Epicor is being taken to court by a customer over an allegedly failed ERP (enterprise resource planning) implementation, but the case may illustrate the potential dangers customers engender by embarking on such IT projects by themselves.
Group Manufacturing Services, a contract manufacturer for sheet metal and plastic fabrication, began speaking to Epicor about a potential software purchase in March 2011, according to the company's lawsuit filed last week in U.S. District Court for the District of Arizona.
Epicor representatives showed up the next month and conducted an on-site inspection meant to determine how well its software would meet the company's needs, it adds. Those Epicor employees told the company that the Epicor 9 software was "a perfect fit," and that "the installation process would be smooth, straightforward and timely given Epicor's expertise," the lawsuit stated.
No "significant customizations" would be needed and any minor tweaks could be done by Group Manufacturing's own employees, Epicor allegedly said, according to the lawsuit.
Based on those representations, Group Manufacturing signed a deal with Epicor for the software and implementation and has so far paid it about $70,000, it added.
However, despite Epicor's pledges, the project "consumed countless hours of Plaintiff's staff time, was sporadic, and problems endlessly erupted throughout," according to the lawsuit.
But in pre-sales demonstrations, Epicor told the company that it had "wonderful tools," including manuals and training guides, that would make the installation easy, Group Manufacturing Vice President Roger Kelling said in a letter to Epicor, which was filed with the suit. But as it turned out, those materials were inadequate, Kelling claimed.
In addition, Epicor's platform couldn't handle Group Manufacturing's "Quote IT" function, and the vendor said it would cost between $16,000 and $24,000 in consulting services to add the capability, the lawsuit said.
Epicor wanted to charge another $32,000 for creating the ability to easily generate profit and loss statements for Group Manufacturing's three divisions, according to the lawsuit.
Group Manufacturing ultimately told Epicor in November that it wished to spike their agreement, according to the complaint. It is seeking a refund of its money as well as attorney's fees and any other damages the court deems necessary.
Epicor hadn't submitted a formal response to the lawsuit as of Tuesday. But in a Dec. 14 letter to Group Manufacturing's lawyer that was filed with the suit, Epicor's senior vice president and general counsel, John Ireland, called the company's allegations "completely baseless."
"The facts are quite the opposite," Ireland wrote. "There is not any significant disparity between what was demonstrated or represented to Group by Epicor and what has been delivered."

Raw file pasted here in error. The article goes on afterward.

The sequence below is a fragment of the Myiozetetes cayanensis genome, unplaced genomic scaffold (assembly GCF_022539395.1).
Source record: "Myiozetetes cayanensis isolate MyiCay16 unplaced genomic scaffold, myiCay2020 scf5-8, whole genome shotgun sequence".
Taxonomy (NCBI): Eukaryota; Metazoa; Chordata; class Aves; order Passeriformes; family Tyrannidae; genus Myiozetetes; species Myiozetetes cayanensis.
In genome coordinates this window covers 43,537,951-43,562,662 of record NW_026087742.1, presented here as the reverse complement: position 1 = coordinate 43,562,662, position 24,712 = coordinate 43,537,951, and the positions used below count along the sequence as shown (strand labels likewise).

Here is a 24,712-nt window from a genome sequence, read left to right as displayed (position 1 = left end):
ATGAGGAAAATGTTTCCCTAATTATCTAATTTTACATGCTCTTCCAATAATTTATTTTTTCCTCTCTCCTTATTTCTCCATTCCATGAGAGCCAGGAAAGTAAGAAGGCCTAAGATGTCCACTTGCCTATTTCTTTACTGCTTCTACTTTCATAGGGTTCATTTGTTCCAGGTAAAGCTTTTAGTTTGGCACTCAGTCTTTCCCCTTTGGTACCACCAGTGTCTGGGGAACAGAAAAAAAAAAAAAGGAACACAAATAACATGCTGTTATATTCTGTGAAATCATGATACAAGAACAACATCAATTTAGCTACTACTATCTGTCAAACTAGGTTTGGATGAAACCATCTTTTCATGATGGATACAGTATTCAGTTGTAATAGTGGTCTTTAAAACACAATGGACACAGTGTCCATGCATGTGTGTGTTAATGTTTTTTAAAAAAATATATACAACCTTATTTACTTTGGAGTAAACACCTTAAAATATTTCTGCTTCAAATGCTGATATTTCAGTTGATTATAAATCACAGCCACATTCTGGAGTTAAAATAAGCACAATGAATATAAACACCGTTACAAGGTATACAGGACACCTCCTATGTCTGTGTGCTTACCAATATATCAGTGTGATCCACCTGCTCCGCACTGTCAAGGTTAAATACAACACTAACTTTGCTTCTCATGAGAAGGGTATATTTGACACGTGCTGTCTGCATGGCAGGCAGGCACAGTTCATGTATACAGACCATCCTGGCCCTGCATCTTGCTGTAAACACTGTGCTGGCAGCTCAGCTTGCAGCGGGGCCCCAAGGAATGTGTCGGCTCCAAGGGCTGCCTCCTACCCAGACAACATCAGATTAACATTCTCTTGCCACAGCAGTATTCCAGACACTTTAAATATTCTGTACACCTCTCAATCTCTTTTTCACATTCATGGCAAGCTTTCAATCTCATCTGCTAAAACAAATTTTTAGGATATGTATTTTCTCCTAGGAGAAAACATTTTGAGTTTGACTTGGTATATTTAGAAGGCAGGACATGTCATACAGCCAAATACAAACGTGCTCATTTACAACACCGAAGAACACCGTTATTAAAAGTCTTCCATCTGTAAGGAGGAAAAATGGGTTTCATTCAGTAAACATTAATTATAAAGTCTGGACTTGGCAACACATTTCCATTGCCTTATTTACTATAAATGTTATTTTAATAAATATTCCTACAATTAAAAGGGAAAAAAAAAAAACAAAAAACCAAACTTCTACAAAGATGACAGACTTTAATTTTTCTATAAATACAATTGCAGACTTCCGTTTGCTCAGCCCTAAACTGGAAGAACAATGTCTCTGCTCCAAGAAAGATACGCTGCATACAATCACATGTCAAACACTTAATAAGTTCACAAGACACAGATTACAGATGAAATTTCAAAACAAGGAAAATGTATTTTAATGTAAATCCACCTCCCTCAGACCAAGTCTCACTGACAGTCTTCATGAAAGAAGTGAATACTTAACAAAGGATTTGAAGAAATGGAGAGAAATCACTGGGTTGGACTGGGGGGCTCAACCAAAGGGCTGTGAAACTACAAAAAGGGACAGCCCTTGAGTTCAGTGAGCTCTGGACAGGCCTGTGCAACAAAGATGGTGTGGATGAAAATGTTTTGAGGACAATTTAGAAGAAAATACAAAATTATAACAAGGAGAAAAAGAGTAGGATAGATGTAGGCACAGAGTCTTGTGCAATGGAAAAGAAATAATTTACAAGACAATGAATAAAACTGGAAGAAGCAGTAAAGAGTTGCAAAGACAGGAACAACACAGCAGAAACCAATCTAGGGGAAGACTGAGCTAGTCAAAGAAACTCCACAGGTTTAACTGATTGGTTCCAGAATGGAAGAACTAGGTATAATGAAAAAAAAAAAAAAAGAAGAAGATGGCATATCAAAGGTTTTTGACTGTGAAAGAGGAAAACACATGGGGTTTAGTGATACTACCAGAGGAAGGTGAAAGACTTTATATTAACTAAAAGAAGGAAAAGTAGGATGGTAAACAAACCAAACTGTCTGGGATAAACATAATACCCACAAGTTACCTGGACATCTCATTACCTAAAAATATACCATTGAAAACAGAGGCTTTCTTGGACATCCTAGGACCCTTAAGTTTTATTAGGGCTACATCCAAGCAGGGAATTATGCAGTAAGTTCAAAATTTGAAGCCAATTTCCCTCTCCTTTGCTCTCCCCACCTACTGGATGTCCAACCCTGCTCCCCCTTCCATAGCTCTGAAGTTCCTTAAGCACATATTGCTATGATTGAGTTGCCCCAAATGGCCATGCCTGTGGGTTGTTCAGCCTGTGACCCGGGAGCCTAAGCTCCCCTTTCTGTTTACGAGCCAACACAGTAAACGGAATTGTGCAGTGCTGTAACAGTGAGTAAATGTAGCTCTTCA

Epicor 9 is "excellent ERP software which contains the functionality represented to Group, and then some," he added. "Unfortunately, and quite candidly, the evidence seems clear that GMS really never gave the software or Epicor's consulting implementation services a change."
Hundreds and perhaps thousands of companies quite similar to Group Manufacturing are running their operations on Epicor 9, making Group's claims of its shortcomings "simply and patently untrue," Ireland wrote.
That said, Epicor never expressly guaranteed that the software would meet all of Group Manufacturing's needs and actually "represented quite the opposite to Group in writing," he added.
In addition, the project would have gone as smoothly as Epicor pledged, Ireland said. However, Group Manufacturing's complaint doesn't mention "that Group and its personnel, after signing up for such remote implementation process, immediately deviated from it, essentially fired the project manager and adopted a go it alone mentality which in no way relied upon or utilized Epicor's expertise," Ireland said.
Group Manufacturing's staff wasn't prepared to handle the job on their own and their frustrations boiled over in the form of "caustic emails" to Epicor staffers, Ireland added. Ultimately, the company approached Epicor again to discuss on-site implementation services, but further disputes arose and no deal was ultimately struck, according to Ireland.
All software projects are "a two-way street" requiring flexibility and cooperation between vendors and customers and Group Manufacturing failed in this regard, Ireland added.
That sentiment rang true to one industry observer who reviewed both documents this week.
"As with all of these things, we don't really know what the accurate story is, but let's assume at face value that it's true the customer tried to do it on their own," said Michael Krigsman, an expert on IT project failures and CEO of the consulting firm Asuret. "If that's the case, then it's not surprising the customer had trouble."
For one thing, Epicor 9 is packaged, not custom, software, Krigsman said. "If you buy custom software then by definition it's going to fit. The reason to buy packaged software is to save money and, by nature, you will have some adaptation. That's the tradeoff that's being made."
It seems very unlikely that Epicor wouldn't be able to execute the project successfully, given its limited scope, Krigsman said.
"It sounds to me like the customer got cold feet after purchasing the product and overall the size of the implementation was too large for this customer to absorb comfortably, both in terms of cost and ability," he added. "They bit off more than they could chew."
In his letter, Ireland left the door open for the dispute to be resolved, saying that if Group Manufacturing pays its outstanding amounts owed, Epicor is willing to "reengage."
Chris Kanaracus covers enterprise software and general technology breaking news for The IDG News Service. Chris's email address is Chris_Kanaracus@idg.com.